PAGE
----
This resolution also would provide for the Presiding Bishop to be elected by a concurrent vote by orders of the bishops, clergy, and laity.  Again, this proposal by TREC is a positive one that should be adopted.  (More on the Presiding Officers later.)

The second resolve asks bishops to collaborate, much like they asked seminaries to collaborate earlier.  Two items here are worth noting, however.  The first is a call for mutual ministry review for bishops and Diocesan bodies, and good processes for those reviews are badly needed.  The second is a frank discussion the number and size of dioceses.  A specific mechanism asking for a task force of 8 bishops to be created to address each area with some funding given would probably be helpful here.

The third resolve creates a task force to look at the episcopacy generally, and provides a mechanism and budget for doing so.  This task seems the most likely to sputter into vague generalities at the end, but could be useful.  I'd rather see funds go into the two discussions in resolve two, however.

The fourth resolve asks dioceses in transition to meet with Bishops and Standing Committees in adjoining dioceses.  This sounds great, and I would applaud it.  I would also say, however, that the times of uncertain leadership during bishop searches (like rector searches in parishes) would seem a not particularly fruitful time for significant change and collaboration to occur, since people are mostly waiting to see what the next bishop will do.

The fifth resolve asks that diocesan assessments be lowered, but canonically mandatory.  Later (p58), canonically mandatory seems to mean that Executive Council can reduce a diocese's program funds to be received by the church if a Diocese doesn't meet its assessment.  Reducing clerical and lay deputations down to one or two members would be a stronger stick.  The biggest issue, as noted above, is that TREC hasn't recommended what that lower number should be, or provided any rationale to make that decision.  We might all agree, but it is a lot of detail work yet to be done.

The third resolution is A003: Restructure Assets in Service of God's Mission in the Future.  This resolution seems designed to address the large number of (under-utilized) buildings and the draining of endowments.

The first resolve directs every diocese to "develop a theology of sacredly inclusive use-of-space that is adaptive and generative financially and spiritually."  I have a very hard time seeing my Diocese, or many dioceses, writing up such a theology.  At the same time, we may have to be honest that in many areas with multiple aging church buildings (of many denominations), there is not a lot of need for spaces with deferred maintenance and that need new paint, floors, and lighting.  I can also say from experience that even when a congregation incarnates the kind of theology being asked for here, significant investment of time (and resources) is required from a core of volunteers willing to maintain a heavily-used building in a way that is welcoming and hospitable.  I would also hazard to guess that the greater an albatross a congregation's building is around its neck, the less capacity that congregation has to open it up effectively to the wider community.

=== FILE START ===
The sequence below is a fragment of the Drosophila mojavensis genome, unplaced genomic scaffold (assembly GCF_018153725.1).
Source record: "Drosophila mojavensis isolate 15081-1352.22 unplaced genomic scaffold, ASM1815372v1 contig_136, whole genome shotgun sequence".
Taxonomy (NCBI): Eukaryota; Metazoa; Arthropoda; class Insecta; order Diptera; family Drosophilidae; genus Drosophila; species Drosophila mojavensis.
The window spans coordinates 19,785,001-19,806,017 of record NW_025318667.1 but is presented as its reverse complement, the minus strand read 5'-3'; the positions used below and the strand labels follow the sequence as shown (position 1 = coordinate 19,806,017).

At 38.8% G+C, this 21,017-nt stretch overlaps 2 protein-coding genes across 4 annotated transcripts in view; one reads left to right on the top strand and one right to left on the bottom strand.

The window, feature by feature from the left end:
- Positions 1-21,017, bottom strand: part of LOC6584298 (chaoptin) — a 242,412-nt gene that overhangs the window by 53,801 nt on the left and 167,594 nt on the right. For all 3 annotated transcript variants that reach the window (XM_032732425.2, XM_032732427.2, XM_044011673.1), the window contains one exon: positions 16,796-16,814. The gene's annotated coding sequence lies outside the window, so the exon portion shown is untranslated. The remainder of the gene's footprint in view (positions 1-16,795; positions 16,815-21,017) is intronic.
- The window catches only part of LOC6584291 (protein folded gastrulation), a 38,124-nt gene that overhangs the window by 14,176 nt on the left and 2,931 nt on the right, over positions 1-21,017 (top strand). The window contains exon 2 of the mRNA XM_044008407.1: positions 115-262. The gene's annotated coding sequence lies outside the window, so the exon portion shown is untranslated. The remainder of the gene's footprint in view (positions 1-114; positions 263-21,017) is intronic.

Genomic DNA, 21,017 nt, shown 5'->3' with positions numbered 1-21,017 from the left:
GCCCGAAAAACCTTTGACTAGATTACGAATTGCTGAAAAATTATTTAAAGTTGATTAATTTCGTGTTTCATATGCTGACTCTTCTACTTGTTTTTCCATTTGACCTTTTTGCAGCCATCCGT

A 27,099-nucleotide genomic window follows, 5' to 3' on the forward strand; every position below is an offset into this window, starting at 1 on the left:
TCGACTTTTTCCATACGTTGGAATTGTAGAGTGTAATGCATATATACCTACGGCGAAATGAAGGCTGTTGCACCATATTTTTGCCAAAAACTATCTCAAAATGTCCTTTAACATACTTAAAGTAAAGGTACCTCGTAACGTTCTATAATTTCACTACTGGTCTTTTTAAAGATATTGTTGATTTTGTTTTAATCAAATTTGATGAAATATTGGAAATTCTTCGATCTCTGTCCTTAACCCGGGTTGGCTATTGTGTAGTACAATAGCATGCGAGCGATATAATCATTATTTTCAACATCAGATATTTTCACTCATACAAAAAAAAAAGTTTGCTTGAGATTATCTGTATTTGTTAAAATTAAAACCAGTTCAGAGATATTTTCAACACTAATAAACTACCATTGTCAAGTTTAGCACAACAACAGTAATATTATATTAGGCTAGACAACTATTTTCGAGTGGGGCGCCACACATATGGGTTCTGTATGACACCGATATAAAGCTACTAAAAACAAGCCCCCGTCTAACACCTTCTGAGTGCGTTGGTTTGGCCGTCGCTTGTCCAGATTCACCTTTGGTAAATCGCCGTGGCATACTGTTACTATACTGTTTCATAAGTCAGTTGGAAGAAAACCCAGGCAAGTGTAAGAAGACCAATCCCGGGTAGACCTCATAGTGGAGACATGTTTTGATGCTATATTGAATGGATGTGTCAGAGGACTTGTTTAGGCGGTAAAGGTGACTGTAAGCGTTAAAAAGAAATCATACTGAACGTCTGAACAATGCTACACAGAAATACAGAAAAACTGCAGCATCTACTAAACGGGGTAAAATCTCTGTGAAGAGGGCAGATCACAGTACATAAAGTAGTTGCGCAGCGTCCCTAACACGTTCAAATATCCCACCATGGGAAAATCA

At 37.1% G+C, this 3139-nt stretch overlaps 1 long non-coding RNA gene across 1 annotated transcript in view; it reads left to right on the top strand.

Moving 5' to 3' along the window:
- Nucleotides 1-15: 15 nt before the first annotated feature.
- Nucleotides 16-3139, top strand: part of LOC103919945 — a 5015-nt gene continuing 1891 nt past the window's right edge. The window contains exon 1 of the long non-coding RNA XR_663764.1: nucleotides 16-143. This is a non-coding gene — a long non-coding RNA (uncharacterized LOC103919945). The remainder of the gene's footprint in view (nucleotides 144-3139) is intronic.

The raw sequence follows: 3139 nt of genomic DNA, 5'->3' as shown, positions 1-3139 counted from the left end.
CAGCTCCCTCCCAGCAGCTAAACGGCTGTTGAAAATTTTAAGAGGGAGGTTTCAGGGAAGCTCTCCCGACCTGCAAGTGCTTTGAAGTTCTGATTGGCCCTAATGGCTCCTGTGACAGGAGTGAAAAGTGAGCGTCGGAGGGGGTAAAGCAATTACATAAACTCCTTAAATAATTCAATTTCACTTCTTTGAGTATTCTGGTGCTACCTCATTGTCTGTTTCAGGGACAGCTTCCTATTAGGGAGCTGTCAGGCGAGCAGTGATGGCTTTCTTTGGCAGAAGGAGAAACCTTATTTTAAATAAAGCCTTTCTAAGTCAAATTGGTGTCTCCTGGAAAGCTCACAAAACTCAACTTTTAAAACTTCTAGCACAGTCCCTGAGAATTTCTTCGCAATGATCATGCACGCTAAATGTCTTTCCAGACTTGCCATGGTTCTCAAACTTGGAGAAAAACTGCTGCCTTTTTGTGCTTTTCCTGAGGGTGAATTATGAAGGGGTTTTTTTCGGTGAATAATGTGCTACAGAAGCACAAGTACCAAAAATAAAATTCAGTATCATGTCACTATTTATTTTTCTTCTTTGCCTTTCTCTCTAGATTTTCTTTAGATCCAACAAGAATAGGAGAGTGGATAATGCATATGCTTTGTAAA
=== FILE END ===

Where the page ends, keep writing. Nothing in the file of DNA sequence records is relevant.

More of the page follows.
The second and third resolves look at similar issues in different networks.  Convening the right people to look at good ideas could be helpful, but much of that work may already be done by the Church Building Fund.  Resolving that bishops, deans, chapters, rectors and vestries all do similar work in their churches sounds good, but most parish leaders are either already looking at these issues or need significantly more help than a convention resolution to do so effectively.

The fourth resolve has two parts.  Endowment use policies are good things, but they get thrown out the window when pots of money are available and finances are tight.  Recommending Standing Committees to create them is also potentially problematic, since in some cases that is the work of other Diocesan bodies and their policies may not be enforceable at the parish level.  The idea of creating Future Generation Funds needs more explanation to be evaluated.

After these resolutions, TREC recommends a whole body of Constitutional and Canonical changes.  While the details will need to be looked at by General Convention for form and substance (the changes are significant and probably ripple throughout different aspects of the constitution and canons), I think they are mostly positive steps worth implementing.  

Effectiveness of General Convention.  As I said above, I support the unicameral legislative body, as well electing the PB from the Convention, as a whole.  TREC's proposal to elect a Presiding Deputy has merit, as well, given their proposed structure.  Having two Presiding officers alternating the chair could either be a blessing or a disaster, but it should work.  The Presiding Deputy becomes Vice-Chair of Executive Council.  TREC proposed a stipend for the Presiding Deputy "in order to enable a greater number of lay and clergy persons to serve as viable candidates for this position."  I'm not entirely sure this is necessary or helpful.  I don't see this as a full-time position, and wouldn't want to have a full-time paid position that is not accountable to the CEO and who would eventually need her/his own staff support, etc.  A generous allowance to cover travel and other necessary expenses might be sufficient.  I would also think that if clergy and lay deputies vote for the PB, then bishops should also have a vote for the Presiding Deputy, in a parallel vote by orders.